NY Limits Eminent Domain Rights of Gas and Electric Companies

Date: 19 Oct 2006 | posted in: Energy, Energy Self Reliant States | 0 Facebooktwittergoogle_plusredditpinterestmail

New York Governor George Pataki has signed legislation (Senate Bill S8349-A) that will limit the use of eminent domain by electric and gas corporations.

“The use of eminent domain can have a significant impact on communities, and we must ensure that the legal power to take lands for public benefit is used appropriately,” Governor Pataki said. “Through this law, we will establish additional protections for communities across New York State by prohibiting transmission companies from utilizing eminent domain if a proposed project does not meet designated criteria. These new restrictions help to clarify the rights of a community and its residents, and will uphold their interests with regard to certain projects involving eminent domain.”

Senators and Assemblymembers applauded the enactment of the new law. Saying it was a “large step toward protecting our homes and communities” and ensures “that a company like New York Regional Interconnect (NYRI) cannot take land from an unwilling seller so that they can further their project, at the expense of our communities and our economy.” NYRI has proposed a controversial 200-mile-long high-voltage electricity transmission line from Utica in central New York to New York City and Long Island.

Under the State Transportation Corporations Law, gas and electric corporations have “the power and authority to acquire such real estate as may be necessary for its corporate purposes and the right-of-way through any property in the manner prescribed by the eminent domain procedures law.”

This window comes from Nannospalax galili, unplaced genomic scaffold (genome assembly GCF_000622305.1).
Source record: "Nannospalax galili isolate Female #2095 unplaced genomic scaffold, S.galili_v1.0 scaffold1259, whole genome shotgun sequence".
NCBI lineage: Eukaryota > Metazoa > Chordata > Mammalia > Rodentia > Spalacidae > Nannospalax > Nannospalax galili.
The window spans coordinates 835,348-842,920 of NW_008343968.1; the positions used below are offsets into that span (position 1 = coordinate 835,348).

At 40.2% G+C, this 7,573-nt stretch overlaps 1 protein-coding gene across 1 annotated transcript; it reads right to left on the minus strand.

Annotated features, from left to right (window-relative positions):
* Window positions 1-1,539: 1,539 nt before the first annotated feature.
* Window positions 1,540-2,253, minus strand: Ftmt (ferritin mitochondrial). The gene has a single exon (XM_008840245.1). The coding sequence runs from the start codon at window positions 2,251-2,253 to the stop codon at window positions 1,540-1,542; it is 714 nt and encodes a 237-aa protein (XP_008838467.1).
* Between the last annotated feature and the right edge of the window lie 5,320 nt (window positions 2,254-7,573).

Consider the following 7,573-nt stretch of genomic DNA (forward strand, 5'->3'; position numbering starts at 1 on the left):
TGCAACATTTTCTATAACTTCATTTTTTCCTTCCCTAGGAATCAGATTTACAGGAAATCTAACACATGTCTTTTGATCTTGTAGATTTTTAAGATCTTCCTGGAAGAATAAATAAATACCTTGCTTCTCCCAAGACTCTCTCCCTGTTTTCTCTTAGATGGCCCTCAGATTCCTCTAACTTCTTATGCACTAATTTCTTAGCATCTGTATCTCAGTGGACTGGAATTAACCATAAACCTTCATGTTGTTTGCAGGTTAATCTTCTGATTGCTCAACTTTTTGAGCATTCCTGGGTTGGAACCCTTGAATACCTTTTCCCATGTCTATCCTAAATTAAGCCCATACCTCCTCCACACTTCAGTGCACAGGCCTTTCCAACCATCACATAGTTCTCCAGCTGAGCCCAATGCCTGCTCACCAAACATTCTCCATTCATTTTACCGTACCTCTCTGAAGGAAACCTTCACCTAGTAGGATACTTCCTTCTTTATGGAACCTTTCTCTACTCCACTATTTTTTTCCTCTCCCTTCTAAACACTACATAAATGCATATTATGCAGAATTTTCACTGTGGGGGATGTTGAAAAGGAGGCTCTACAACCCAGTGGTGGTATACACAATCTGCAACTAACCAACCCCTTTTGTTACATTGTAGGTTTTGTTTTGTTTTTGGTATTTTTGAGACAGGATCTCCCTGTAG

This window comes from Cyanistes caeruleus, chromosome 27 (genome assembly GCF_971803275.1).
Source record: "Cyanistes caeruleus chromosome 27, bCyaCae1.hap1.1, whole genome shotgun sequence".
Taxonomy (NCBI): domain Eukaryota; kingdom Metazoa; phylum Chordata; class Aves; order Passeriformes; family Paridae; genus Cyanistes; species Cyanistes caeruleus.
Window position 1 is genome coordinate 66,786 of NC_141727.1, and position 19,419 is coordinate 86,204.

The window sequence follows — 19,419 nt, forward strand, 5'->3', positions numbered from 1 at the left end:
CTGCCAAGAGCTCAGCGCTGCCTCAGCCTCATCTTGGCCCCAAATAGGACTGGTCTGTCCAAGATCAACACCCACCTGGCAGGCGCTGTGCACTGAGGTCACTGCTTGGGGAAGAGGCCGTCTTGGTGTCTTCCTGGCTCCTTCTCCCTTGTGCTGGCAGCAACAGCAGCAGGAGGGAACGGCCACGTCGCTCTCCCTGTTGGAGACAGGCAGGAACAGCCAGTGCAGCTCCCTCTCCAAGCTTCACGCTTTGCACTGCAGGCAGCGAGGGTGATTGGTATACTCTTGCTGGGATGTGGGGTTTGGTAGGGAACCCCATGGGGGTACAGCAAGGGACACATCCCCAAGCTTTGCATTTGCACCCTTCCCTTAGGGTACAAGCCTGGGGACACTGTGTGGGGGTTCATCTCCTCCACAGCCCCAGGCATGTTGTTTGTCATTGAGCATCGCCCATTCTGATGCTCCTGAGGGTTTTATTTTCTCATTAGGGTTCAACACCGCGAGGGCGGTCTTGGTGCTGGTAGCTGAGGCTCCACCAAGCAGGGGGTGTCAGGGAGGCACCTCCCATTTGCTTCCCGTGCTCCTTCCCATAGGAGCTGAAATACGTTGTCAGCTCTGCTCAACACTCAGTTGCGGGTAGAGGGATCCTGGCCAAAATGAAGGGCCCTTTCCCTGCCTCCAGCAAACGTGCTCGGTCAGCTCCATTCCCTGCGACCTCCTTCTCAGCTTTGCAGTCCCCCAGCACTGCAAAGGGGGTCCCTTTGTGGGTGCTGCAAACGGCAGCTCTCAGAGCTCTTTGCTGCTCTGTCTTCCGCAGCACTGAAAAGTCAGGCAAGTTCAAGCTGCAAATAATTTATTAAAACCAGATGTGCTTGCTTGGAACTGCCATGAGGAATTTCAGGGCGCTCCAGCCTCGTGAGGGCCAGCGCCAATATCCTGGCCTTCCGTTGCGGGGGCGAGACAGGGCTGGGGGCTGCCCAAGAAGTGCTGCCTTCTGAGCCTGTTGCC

The new legislation signed into law by Governor Pataki amends the Transportation Corporations Law to prohibit gas and electric merchant transmission corporations from using eminent domain if:

– The transmission company commences and ends in New York State;
– The construction of power transmission lines will increase electric rates in any part of the State; and
– The corporation applied for but did not receive early designation as a national interest electric transmission corridor under the Federal Energy Policy Act of 2005.

The new law takes effect immediately.


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John Farrell

John Farrell directs the Energy Democracy initiative at the Institute for Local Self-Reliance and he develops tools that allow communities to take charge of their energy future, and pursue the maximum economic benefits of the transition to 100% renewable power.